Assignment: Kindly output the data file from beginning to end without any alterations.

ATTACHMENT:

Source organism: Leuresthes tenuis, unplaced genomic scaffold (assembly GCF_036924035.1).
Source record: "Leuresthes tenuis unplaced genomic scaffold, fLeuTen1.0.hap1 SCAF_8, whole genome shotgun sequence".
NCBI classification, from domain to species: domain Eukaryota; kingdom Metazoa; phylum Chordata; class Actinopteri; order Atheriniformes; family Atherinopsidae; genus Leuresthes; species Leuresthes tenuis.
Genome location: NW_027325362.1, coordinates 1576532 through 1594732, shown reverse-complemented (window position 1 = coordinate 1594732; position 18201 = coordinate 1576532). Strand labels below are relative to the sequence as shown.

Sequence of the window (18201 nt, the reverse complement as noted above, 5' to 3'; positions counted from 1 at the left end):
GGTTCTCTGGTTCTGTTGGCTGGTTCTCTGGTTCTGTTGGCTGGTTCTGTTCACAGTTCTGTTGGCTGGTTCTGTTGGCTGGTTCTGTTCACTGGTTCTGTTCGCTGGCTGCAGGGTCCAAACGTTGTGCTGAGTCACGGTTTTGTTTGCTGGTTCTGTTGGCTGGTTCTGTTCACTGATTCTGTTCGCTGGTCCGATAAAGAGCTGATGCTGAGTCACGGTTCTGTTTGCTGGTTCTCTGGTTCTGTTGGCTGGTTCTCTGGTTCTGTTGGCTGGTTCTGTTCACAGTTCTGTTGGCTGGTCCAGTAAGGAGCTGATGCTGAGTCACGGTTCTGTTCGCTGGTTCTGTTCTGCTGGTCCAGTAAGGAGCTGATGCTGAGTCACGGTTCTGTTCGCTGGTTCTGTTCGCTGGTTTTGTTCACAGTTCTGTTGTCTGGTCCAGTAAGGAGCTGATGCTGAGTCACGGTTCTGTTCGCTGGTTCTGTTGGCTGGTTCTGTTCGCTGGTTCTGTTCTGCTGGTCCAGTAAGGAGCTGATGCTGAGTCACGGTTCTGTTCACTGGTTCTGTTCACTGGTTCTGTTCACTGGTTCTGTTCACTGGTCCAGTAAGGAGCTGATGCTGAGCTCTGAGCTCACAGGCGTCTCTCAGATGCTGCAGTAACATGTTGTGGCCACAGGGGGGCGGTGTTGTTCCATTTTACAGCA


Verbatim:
Source organism: Leuresthes tenuis, unplaced genomic scaffold (assembly GCF_036924035.1).
Source record: "Leuresthes tenuis unplaced genomic scaffold, fLeuTen1.0.hap1 SCAF_8, whole genome shotgun sequence".
NCBI classification, from domain to species: domain Eukaryota; kingdom Metazoa; phylum Chordata; class Actinopteri; order Atheriniformes; family Atherinopsidae; genus Leuresthes; species Leuresthes tenuis.
Genome location: NW_027325362.1, coordinates 1576532 through 1594732, shown reverse-complemented (window position 1 = coordinate 1594732; position 18201 = coordinate 1576532). Strand labels below are relative to the sequence as shown.

Sequence of the window (18201 nt, the reverse complement as noted above, 5' to 3'; positions counted from 1 at the left end):
GGTTCTCTGGTTCTGTTGGCTGGTTCTCTGGTTCTGTTGGCTGGTTCTGTTCACAGTTCTGTTGGCTGGTTCTGTTGGCTGGTTCTGTTCACTGGTTCTGTTCGCTGGCTGCAGGGTCCAAACGTTGTGCTGAGTCACGGTTTTGTTTGCTGGTTCTGTTGGCTGGTTCTGTTCACTGATTCTGTTCGCTGGTCCGATAAAGAGCTGATGCTGAGTCACGGTTCTGTTTGCTGGTTCTCTGGTTCTGTTGGCTGGTTCTCTGGTTCTGTTGGCTGGTTCTGTTCACAGTTCTGTTGGCTGGTCCAGTAAGGAGCTGATGCTGAGTCACGGTTCTGTTCGCTGGTTCTGTTCTGCTGGTCCAGTAAGGAGCTGATGCTGAGTCACGGTTCTGTTCGCTGGTTCTGTTCGCTGGTTTTGTTCACAGTTCTGTTGTCTGGTCCAGTAAGGAGCTGATGCTGAGTCACGGTTCTGTTCGCTGGTTCTGTTGGCTGGTTCTGTTCGCTGGTTCTGTTCTGCTGGTCCAGTAAGGAGCTGATGCTGAGTCACGGTTCTGTTCACTGGTTCTGTTCACTGGTTCTGTTCACTGGTTCTGTTCACTGGTCCAGTAAGGAGCTGATGCTGAGCTCTGAGCTCACAGGCGTCTCTCAGATGCTGCAGTAACATGTTGTGGCCACAGGGGGGCGGTGTTGTTCCATTTTACAGCA